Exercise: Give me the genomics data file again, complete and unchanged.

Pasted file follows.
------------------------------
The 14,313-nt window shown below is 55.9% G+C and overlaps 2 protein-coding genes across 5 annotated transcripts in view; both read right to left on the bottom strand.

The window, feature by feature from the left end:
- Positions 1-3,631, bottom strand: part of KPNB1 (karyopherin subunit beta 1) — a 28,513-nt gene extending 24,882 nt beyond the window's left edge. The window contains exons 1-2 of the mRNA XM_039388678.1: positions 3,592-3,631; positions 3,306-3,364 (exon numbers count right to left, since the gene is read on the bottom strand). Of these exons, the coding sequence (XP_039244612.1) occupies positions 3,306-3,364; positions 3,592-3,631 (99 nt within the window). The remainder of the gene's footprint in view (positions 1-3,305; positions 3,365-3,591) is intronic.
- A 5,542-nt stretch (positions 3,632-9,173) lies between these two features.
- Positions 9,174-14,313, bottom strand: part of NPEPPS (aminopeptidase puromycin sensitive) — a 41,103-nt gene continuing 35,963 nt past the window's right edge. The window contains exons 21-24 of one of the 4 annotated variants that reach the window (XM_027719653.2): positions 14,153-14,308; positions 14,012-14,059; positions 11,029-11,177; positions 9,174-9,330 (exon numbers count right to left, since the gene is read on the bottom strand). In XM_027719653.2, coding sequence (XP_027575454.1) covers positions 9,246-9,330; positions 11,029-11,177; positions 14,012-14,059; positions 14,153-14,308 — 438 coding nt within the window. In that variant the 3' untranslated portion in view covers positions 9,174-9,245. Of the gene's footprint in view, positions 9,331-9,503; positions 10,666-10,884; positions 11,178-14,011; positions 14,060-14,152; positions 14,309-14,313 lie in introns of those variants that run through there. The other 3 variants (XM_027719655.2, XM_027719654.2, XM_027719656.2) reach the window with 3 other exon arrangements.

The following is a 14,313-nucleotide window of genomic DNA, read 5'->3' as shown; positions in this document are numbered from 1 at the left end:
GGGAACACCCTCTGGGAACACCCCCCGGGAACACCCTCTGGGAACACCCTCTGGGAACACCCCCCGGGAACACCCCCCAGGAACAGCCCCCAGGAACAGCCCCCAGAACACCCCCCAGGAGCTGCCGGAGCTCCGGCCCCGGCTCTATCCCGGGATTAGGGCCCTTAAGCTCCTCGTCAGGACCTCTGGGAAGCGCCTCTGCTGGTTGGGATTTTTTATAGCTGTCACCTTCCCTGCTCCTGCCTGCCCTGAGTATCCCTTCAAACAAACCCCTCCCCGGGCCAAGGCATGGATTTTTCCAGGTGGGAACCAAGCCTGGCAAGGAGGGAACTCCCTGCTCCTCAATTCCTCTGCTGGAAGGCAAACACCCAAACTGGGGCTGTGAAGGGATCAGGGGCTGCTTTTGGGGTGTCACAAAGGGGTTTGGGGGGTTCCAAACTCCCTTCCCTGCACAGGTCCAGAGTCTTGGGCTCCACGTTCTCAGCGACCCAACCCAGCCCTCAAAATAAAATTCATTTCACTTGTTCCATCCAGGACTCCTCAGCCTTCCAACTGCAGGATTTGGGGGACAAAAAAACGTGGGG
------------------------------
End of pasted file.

The 14,313-nt window shown below is 55.9% G+C and overlaps 2 protein-coding genes across 5 annotated transcripts in view; both read right to left on the bottom strand.

The window, feature by feature from the left end:
- Positions 1-3,631, bottom strand: part of KPNB1 (karyopherin subunit beta 1) — a 28,513-nt gene extending 24,882 nt beyond the window's left edge. The window contains exons 1-2 of the mRNA XM_039388678.1: positions 3,592-3,631; positions 3,306-3,364 (exon numbers count right to left, since the gene is read on the bottom strand). Of these exons, the coding sequence (XP_039244612.1) occupies positions 3,306-3,364; positions 3,592-3,631 (99 nt within the window). The remainder of the gene's footprint in view (positions 1-3,305; positions 3,365-3,591) is intronic.
- A 5,542-nt stretch (positions 3,632-9,173) lies between these two features.
- Positions 9,174-14,313, bottom strand: part of NPEPPS (aminopeptidase puromycin sensitive) — a 41,103-nt gene continuing 35,963 nt past the window's right edge. The window contains exons 21-24 of one of the 4 annotated variants that reach the window (XM_027719653.2): positions 14,153-14,308; positions 14,012-14,059; positions 11,029-11,177; positions 9,174-9,330 (exon numbers count right to left, since the gene is read on the bottom strand). In XM_027719653.2, coding sequence (XP_027575454.1) covers positions 9,246-9,330; positions 11,029-11,177; positions 14,012-14,059; positions 14,153-14,308 — 438 coding nt within the window. In that variant the 3' untranslated portion in view covers positions 9,174-9,245. Of the gene's footprint in view, positions 9,331-9,503; positions 10,666-10,884; positions 11,178-14,011; positions 14,060-14,152; positions 14,309-14,313 lie in introns of those variants that run through there. The other 3 variants (XM_027719655.2, XM_027719654.2, XM_027719656.2) reach the window with 3 other exon arrangements.

The following is a 14,313-nucleotide window of genomic DNA, read 5'->3' as shown; positions in this document are numbered from 1 at the left end:
GGGAACACCCTCTGGGAACACCCCCCGGGAACACCCTCTGGGAACACCCTCTGGGAACACCCCCCGGGAACACCCCCCAGGAACAGCCCCCAGGAACAGCCCCCAGAACACCCCCCAGGAGCTGCCGGAGCTCCGGCCCCGGCTCTATCCCGGGATTAGGGCCCTTAAGCTCCTCGTCAGGACCTCTGGGAAGCGCCTCTGCTGGTTGGGATTTTTTATAGCTGTCACCTTCCCTGCTCCTGCCTGCCCTGAGTATCCCTTCAAACAAACCCCTCCCCGGGCCAAGGCATGGATTTTTCCAGGTGGGAACCAAGCCTGGCAAGGAGGGAACTCCCTGCTCCTCAATTCCTCTGCTGGAAGGCAAACACCCAAACTGGGGCTGTGAAGGGATCAGGGGCTGCTTTTGGGGTGTCACAAAGGGGTTTGGGGGGTTCCAAACTCCCTTCCCTGCACAGGTCCAGAGTCTTGGGCTCCACGTTCTCAGCGACCCAACCCAGCCCTCAAAATAAAATTCATTTCACTTGTTCCATCCAGGACTCCTCAGCCTTCCAACTGCAGGATTTGGGGGACAAAAAAACGTGGGG